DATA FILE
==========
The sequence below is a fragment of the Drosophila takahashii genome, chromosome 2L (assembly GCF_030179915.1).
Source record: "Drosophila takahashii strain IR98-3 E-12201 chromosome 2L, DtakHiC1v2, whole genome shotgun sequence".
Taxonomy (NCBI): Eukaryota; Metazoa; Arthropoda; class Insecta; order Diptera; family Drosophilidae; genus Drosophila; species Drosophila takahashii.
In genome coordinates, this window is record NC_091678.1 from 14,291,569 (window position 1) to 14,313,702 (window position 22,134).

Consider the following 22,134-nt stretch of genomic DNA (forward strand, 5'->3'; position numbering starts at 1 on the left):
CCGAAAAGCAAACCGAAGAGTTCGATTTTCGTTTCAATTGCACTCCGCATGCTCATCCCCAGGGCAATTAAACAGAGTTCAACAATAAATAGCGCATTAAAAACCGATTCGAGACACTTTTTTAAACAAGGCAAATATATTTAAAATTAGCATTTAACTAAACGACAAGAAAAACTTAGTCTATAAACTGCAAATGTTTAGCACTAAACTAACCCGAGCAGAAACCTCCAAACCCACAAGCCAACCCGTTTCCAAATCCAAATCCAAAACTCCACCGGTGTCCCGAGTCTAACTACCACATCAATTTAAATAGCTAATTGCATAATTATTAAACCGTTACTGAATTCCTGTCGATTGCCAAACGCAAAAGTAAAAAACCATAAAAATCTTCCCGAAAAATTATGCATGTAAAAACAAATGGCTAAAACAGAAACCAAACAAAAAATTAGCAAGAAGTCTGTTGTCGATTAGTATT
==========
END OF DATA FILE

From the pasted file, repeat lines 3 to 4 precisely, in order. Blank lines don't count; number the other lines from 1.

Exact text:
Taxonomy (NCBI): Eukaryota; Metazoa; Arthropoda; class Insecta; order Diptera; family Drosophilidae; genus Drosophila; species Drosophila takahashii.
In genome coordinates, this window is record NC_091678.1 from 14,291,569 (window position 1) to 14,313,702 (window position 22,134).